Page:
In particular, we find that:

  • (i) Opportunistic timing has been correlated with factors associated with greater influence of the CEO on corporate decision-making, such as lack of a majority of independent directors, a long-serving CEO, or a lack of a block-holder with a “skin in the game” on the compensation committee;
  • (ii) Grants to independent directors have also been opportunistically timed and that this timing was not merely a by-product of simultaneous awards to executives or of firms’ routinely timing all option grants;
  • (iii) Lucky grants to independent directors have been associated with more CEO luck and CEO compensation;
  • (iv) Rather than being a substitute for other forms of compensation, gains from opportunistic timing were awarded to CEOs with larger total compensation from other sources; and
  • (v) Opportunistic timing was not driven by firm habit but rather, for any given firm, the use of such timing was itself timed to increase its profitability for recipients.

Our analysis suggests that the existence of CEO and director lucky grants as a variable that can be useful to research studying the governance and decision-making of firms. We therefore make available on the website of the Harvard Program on Corporate Governance a dataset (available here) of CEO and director luck indicators based on our work.


Here is a more detailed outline of what our paper (available here) does:

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The Costs of Intense Board Monitoring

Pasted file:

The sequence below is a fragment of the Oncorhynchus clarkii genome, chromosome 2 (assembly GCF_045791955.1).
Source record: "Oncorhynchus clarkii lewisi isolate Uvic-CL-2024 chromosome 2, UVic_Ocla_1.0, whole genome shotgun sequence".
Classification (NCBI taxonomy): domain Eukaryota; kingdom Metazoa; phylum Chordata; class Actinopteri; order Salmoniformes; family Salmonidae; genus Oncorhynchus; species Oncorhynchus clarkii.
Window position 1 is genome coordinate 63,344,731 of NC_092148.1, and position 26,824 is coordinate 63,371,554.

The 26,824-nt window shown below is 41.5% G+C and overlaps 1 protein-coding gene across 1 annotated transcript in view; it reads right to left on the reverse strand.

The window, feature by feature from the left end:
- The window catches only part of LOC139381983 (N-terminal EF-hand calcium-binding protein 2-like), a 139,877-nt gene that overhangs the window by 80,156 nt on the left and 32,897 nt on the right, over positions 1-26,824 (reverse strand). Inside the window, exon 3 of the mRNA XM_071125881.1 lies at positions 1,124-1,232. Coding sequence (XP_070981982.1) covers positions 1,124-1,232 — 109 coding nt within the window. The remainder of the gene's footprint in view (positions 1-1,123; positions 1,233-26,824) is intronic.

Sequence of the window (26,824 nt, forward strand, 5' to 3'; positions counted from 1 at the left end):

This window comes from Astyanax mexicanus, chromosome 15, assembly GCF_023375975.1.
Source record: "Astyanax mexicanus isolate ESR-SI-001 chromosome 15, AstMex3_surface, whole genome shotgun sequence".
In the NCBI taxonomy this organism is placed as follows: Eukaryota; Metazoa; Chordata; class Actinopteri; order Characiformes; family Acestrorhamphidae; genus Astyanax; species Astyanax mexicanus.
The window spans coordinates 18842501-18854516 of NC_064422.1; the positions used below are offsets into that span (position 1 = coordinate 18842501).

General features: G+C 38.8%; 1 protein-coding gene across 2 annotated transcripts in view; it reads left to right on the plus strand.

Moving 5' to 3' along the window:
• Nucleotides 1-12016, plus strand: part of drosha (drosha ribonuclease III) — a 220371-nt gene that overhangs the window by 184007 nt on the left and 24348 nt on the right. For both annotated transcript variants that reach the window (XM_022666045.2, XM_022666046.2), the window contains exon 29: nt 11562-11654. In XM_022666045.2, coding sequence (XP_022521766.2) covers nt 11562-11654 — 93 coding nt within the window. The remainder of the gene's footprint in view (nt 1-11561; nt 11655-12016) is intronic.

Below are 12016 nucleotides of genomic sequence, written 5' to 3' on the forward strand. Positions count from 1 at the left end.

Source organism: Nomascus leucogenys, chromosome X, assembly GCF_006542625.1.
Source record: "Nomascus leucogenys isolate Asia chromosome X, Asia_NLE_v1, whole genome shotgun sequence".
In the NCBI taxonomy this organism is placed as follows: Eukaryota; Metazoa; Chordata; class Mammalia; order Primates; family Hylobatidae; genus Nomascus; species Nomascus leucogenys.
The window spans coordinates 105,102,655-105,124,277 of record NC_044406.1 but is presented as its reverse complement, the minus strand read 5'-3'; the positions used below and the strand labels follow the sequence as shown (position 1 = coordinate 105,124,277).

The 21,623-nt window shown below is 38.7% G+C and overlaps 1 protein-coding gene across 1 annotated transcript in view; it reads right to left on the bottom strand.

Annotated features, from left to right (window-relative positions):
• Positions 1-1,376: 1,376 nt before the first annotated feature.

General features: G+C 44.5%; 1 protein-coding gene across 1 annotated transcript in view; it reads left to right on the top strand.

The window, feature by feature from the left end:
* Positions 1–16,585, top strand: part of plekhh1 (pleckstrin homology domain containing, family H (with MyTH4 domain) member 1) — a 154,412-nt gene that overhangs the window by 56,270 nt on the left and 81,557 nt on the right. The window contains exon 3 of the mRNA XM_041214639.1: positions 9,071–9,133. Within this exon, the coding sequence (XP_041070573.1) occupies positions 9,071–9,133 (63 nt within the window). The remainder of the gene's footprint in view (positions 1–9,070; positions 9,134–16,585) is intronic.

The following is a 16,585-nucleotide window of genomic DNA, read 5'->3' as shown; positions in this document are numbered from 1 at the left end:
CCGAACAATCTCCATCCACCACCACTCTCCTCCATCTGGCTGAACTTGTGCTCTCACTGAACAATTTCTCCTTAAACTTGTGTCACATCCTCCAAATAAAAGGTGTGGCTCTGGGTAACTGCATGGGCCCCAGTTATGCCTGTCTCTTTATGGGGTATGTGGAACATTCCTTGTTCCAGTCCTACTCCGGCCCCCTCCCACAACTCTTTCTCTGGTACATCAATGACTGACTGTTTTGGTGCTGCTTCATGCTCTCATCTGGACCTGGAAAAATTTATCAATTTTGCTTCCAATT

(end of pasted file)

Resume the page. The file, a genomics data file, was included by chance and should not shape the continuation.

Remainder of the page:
The following post comes to us from Olubunmi Faleye of the Finance Department at Northeastern University, Rani Hoitash of the Department of Accountancy at Bentley University, and Udi Hoitash of the Accounting Department at Northeastern University.

In our paper The Costs of Intense Board Monitoring, forthcoming in the Journal of Financial Economics, we study the effects of the intensity of board monitoring on directors’ effectiveness in performing their monitoring and advising duties. Our objectives are three-fold. First, we examine whether the quality of board monitoring is enhanced when the board is more focused on monitoring. Second, we examine whether intense monitoring is associated with weaker advising. Third, we examine how this potential tradeoff between the quality of board monitoring and advising affects overall firm value, emphasizing the role of the firm’s advising requirements in the process. We define a monitoring intensive board as one on which a majority of independent directors concurrently serve on two or more of the monitoring committees (i.e. audit, compensation, and nominating).

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The Case for Professional Boards

Robert Pozen is Chairman of MFS Investment Management and a Senior Lecturer of Business Administration at Harvard Business School. This post is based on a longer article that appears in this month’s Harvard Business Review.